Boeing Sees Airline Fleet Doubling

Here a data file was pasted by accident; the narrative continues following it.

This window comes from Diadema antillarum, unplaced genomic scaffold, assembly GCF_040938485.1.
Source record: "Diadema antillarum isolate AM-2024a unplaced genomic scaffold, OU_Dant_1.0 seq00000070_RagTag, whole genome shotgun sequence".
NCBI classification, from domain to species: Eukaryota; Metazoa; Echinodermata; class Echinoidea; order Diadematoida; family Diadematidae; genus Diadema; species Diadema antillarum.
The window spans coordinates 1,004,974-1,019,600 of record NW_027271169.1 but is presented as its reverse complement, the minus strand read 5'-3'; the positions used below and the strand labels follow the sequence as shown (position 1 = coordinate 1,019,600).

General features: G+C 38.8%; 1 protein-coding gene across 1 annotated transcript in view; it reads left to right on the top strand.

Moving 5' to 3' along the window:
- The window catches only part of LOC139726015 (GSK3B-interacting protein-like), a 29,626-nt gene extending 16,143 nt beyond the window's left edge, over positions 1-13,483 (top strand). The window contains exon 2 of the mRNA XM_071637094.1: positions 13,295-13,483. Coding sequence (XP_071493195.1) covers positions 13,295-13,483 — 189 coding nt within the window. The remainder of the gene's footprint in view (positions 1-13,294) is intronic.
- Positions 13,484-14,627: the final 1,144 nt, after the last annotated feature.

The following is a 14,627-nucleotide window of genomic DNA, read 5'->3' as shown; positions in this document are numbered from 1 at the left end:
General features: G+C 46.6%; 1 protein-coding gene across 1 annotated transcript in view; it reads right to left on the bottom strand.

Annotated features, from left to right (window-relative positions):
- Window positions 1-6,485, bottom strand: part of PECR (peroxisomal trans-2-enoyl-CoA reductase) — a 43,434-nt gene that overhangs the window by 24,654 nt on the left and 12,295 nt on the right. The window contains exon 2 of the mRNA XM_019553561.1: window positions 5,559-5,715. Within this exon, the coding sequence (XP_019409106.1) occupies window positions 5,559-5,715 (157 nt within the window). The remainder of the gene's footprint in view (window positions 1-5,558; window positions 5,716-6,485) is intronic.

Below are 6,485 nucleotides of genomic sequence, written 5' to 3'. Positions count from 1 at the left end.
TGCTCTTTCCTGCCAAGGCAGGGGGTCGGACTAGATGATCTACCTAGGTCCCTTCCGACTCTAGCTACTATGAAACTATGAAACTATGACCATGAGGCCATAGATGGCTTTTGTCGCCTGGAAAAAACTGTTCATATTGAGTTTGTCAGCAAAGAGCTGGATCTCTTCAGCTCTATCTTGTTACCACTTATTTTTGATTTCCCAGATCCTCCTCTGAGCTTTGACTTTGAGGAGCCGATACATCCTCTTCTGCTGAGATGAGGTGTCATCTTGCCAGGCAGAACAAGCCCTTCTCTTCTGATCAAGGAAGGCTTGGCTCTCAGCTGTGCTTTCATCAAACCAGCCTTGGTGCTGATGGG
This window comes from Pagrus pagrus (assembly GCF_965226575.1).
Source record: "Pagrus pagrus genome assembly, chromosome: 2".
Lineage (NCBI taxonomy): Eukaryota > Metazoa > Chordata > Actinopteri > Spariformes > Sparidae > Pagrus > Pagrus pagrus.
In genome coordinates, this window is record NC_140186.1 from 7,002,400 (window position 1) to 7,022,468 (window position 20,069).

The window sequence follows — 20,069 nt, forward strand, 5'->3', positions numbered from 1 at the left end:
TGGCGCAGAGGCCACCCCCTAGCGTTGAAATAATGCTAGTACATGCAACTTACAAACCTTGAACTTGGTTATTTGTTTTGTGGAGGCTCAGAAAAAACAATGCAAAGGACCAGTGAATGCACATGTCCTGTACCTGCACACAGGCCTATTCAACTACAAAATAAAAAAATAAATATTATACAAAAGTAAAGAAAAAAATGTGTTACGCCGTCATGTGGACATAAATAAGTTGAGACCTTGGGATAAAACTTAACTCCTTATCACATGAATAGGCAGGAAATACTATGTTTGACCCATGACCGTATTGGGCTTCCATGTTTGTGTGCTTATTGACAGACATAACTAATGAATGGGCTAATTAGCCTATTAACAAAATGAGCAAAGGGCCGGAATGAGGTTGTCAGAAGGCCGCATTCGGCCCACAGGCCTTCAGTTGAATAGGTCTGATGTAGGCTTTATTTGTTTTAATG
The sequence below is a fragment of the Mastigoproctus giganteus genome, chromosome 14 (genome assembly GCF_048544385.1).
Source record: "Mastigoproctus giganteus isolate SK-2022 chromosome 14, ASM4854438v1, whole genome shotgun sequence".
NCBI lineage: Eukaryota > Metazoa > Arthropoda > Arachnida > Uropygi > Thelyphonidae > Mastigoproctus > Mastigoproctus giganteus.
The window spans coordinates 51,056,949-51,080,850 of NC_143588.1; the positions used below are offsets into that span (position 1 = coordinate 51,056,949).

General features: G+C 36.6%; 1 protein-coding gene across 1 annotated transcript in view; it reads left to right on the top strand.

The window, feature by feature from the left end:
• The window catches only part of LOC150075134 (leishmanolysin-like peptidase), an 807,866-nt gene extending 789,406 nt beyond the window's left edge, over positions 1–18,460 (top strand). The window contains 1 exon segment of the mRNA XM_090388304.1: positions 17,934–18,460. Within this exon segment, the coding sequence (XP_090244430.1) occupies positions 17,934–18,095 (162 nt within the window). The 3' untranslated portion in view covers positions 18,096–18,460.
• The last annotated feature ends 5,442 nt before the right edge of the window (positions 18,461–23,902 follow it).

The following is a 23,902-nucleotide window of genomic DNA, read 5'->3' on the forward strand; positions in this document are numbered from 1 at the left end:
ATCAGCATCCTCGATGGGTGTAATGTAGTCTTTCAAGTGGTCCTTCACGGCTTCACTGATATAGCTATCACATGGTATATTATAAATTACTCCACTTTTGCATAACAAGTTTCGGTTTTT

As it rolls up its sleeves to duke it out with Airbus for market share, Boeing is predicting the world’s fleet of airliners will double in the next 20 years to 35,000 aircraft (and you’ve got trouble getting a clearance, now?). And the Chicago-based plane-maker says the most growth will come at the low end of the market. In its 2004 Current Market Outlook, Boeing sees the biggest market in single-aisle airliners (perhaps a not-so-curious correlation with the sort of airliners with which it’s had recent success), which it predicts will command 59 percent (14,770 aircraft) of the market. Curiously, it’s predicting that only 21 percent of sales will come from twin-aisle mid-size aircraft, like its new 7E7 Dreamliner. Regional jets are predicted to satisfy 17 percent of overall demand while large aircraft (like Airbus’s A380) have a minuscule (3 percent) of the future market (790 planes), according to Boeing’s built-by-Boeing crystal ball. What’s perhaps more telling is that Boeing is predicting airlines will rely less on the hub-and-spoke schedule in favor of “more nonstop, point-to-point flights and increased frequency choice, not larger airplanes.” In the press release, spokesman Randy Baseler said the external forces that created the most recent downturn “do not change the fundamentals of economic growth and the need for people to travel.”